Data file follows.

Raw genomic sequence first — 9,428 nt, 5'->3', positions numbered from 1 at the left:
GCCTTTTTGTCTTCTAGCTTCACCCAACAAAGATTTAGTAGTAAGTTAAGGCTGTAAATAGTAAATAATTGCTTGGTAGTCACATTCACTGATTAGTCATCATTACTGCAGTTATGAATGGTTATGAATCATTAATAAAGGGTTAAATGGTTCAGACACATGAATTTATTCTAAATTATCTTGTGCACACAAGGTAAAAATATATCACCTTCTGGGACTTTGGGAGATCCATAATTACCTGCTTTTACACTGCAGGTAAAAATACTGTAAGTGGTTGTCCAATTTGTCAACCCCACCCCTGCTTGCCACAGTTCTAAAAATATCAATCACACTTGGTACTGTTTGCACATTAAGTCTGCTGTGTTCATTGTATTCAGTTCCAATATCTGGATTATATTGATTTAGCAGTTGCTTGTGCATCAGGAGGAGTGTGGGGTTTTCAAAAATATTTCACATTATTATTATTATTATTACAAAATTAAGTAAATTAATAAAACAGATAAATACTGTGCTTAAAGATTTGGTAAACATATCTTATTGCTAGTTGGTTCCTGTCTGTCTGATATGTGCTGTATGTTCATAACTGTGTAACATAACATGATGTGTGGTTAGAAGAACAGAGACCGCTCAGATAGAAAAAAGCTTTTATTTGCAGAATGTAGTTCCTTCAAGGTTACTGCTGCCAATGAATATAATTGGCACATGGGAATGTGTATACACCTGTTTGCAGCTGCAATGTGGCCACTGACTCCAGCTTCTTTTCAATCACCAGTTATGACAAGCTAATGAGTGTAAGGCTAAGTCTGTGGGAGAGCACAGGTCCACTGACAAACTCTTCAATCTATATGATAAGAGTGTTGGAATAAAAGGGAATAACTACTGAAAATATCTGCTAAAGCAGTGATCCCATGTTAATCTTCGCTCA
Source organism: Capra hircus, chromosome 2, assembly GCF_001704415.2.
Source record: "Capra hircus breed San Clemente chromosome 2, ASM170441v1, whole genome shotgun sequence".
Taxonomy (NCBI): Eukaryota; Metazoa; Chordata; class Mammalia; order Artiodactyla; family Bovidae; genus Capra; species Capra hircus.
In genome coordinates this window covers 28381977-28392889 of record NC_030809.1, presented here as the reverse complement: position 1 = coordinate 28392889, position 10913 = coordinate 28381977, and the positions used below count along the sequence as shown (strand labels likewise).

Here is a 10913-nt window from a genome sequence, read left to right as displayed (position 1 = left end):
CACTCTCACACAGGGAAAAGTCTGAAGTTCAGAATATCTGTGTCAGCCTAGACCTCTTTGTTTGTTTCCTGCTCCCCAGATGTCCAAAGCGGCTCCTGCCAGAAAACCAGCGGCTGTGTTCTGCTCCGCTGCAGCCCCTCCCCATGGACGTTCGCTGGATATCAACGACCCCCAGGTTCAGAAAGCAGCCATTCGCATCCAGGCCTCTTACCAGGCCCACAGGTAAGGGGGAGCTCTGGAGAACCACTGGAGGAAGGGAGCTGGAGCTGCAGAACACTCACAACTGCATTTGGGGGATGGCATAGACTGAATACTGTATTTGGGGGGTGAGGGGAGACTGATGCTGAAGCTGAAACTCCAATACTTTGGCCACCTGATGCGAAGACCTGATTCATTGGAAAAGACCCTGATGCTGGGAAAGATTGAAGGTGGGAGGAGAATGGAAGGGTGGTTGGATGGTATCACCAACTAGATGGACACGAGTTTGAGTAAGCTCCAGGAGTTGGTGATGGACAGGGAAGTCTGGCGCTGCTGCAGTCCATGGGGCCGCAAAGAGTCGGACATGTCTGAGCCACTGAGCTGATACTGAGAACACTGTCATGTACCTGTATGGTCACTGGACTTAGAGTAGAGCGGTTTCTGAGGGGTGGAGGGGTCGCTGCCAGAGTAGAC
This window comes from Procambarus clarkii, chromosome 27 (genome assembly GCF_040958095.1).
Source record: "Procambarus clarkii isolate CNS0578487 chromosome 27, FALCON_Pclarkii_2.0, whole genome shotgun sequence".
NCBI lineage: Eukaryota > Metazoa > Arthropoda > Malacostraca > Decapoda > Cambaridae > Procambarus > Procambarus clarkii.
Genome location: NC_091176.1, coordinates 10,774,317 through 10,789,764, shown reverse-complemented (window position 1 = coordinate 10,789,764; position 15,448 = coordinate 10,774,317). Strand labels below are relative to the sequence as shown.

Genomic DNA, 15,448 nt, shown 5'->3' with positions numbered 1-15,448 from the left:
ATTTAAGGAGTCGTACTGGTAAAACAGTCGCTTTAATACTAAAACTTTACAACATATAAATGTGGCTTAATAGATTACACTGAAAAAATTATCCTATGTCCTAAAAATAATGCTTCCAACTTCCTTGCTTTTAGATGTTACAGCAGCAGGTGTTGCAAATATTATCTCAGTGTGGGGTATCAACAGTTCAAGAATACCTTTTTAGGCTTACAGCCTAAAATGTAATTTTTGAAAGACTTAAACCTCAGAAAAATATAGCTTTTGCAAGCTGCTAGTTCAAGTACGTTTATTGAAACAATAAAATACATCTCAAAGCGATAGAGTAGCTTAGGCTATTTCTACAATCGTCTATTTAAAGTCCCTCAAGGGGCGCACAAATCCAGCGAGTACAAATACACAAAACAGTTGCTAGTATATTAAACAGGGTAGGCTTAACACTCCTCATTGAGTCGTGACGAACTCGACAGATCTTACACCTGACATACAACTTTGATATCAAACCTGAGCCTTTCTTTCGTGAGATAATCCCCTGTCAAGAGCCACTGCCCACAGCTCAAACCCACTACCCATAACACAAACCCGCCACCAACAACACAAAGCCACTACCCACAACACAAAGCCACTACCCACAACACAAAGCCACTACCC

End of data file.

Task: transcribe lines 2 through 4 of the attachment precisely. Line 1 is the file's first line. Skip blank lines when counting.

GCCTTTTTGTCTTCTAGCTTCACCCAACAAAGATTTAGTAGTAAGTTAAGGCTGTAAATAGTAAATAATTGCTTGGTAGTCACATTCACTGATTAGTCATCATTACTGCAGTTATGAATGGTTATGAATCATTAATAAAGGGTTAAATGGTTCAGACACATGAATTTATTCTAAATTATCTTGTGCACACAAGGTAAAAATATATCACCTTCTGGGACTTTGGGAGATCCATAATTACCTGCTTTTACACTGCAGGTAAAAATACTGTAAGTGGTTGTCCAATTTGTCAACCCCACCCCTGCTTGCCACAGTTCTAAAAATATCAATCACACTTGGTACTGTTTGCACATTAAGTCTGCTGTGTTCATTGTATTCAGTTCCAATATCTGGATTATATTGATTTAGCAGTTGCTTGTGCATCAGGAGGAGTGTGGGGTTTTCAAAAATATTTCACATTATTATTATTATTATTACAAAATTAAGTAAATTAATAAAACAGATAAATACTGTGCTTAAAGATTTGGTAAACATATCTTATTGCTAGTTGGTTCCTGTCTGTCTGATATGTGCTGTATGTTCATAACTGTGTAACATAACATGATGTGTGGTTAGAAGAACAGAGACCGCTCAGATAGAAAAAAGCTTTTATTTGCAGAATGTAGTTCCTTCAAGGTTACTGCTGCCAATGAATATAATTGGCACATGGGAATGTGTATACACCTGTTTGCAGCTGCAATGTGGCCACTGACTCCAGCTTCTTTTCAATCACCAGTTATGACAAGCTAATGAGTGTAAGGCTAAGTCTGTGGGAGAGCACAGGTCCACTGACAAACTCTTCAATCTATATGATAAGAGTGTTGGAATAAAAGGGAATAACTACTGAAAATATCTGCTAAAGCAGTGATCCCATGTTAATCTTCGCTCA
Source organism: Capra hircus, chromosome 2, assembly GCF_001704415.2.
Source record: "Capra hircus breed San Clemente chromosome 2, ASM170441v1, whole genome shotgun sequence".